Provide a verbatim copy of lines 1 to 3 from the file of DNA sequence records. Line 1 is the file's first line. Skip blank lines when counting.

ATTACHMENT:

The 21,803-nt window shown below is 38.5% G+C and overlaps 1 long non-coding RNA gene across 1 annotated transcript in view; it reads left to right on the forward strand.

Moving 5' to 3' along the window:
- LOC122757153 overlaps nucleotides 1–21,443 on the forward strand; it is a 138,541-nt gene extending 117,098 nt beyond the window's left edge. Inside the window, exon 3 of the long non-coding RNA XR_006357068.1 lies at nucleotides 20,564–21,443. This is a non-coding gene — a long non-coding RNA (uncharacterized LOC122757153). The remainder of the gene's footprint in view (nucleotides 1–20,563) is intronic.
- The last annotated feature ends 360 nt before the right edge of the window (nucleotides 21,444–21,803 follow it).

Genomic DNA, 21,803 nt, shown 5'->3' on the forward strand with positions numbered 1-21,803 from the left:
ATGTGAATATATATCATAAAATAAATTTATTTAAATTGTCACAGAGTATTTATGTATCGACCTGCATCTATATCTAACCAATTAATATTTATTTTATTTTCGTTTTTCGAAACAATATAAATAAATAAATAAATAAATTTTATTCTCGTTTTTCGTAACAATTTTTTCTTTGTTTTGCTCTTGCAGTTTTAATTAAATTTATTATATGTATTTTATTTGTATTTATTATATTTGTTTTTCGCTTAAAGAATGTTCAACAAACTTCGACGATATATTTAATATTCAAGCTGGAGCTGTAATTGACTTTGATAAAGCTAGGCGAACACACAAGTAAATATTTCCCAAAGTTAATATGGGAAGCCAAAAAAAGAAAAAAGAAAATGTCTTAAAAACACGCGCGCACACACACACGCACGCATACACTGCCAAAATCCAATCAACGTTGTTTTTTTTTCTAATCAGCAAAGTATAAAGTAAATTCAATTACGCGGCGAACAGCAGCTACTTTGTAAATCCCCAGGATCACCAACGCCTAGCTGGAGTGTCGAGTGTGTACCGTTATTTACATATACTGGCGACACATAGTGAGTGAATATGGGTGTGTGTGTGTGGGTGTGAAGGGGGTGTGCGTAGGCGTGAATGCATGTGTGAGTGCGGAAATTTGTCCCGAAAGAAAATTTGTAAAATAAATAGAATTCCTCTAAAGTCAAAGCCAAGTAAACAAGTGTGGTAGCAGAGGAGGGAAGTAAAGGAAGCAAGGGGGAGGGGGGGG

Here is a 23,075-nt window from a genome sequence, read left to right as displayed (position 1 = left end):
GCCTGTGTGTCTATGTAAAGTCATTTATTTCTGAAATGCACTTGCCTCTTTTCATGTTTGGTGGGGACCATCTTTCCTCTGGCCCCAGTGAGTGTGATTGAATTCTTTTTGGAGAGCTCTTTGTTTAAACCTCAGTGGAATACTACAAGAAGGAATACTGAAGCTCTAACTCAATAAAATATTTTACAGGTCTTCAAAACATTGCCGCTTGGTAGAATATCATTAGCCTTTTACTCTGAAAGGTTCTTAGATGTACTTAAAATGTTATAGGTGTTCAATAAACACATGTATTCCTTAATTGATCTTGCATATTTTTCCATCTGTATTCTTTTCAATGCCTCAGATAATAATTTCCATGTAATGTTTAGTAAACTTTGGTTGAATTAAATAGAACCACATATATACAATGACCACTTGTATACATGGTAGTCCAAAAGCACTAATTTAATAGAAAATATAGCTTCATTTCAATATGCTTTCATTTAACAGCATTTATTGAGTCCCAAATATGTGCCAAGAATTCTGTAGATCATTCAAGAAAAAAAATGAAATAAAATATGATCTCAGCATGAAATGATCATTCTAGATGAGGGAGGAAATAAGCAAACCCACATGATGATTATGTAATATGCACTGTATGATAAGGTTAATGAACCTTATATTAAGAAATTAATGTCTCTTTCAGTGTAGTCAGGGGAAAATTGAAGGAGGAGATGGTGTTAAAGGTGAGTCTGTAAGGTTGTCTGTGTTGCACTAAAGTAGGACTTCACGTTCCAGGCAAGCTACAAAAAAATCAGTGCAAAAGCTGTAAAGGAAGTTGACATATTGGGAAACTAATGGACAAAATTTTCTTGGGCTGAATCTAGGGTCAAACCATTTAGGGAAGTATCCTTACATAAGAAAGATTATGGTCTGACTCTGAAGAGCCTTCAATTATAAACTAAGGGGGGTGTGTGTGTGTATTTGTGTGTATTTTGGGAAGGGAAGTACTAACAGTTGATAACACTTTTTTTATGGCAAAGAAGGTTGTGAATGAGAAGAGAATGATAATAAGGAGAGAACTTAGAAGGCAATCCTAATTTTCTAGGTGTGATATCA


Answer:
The 21,803-nt window shown below is 38.5% G+C and overlaps 1 long non-coding RNA gene across 1 annotated transcript in view; it reads left to right on the forward strand.

Moving 5' to 3' along the window:
- LOC122757153 overlaps nucleotides 1–21,443 on the forward strand; it is a 138,541-nt gene extending 117,098 nt beyond the window's left edge. Inside the window, exon 3 of the long non-coding RNA XR_006357068.1 lies at nucleotides 20,564–21,443. This is a non-coding gene — a long non-coding RNA (uncharacterized LOC122757153). The remainder of the gene's footprint in view (nucleotides 1–20,563) is intronic.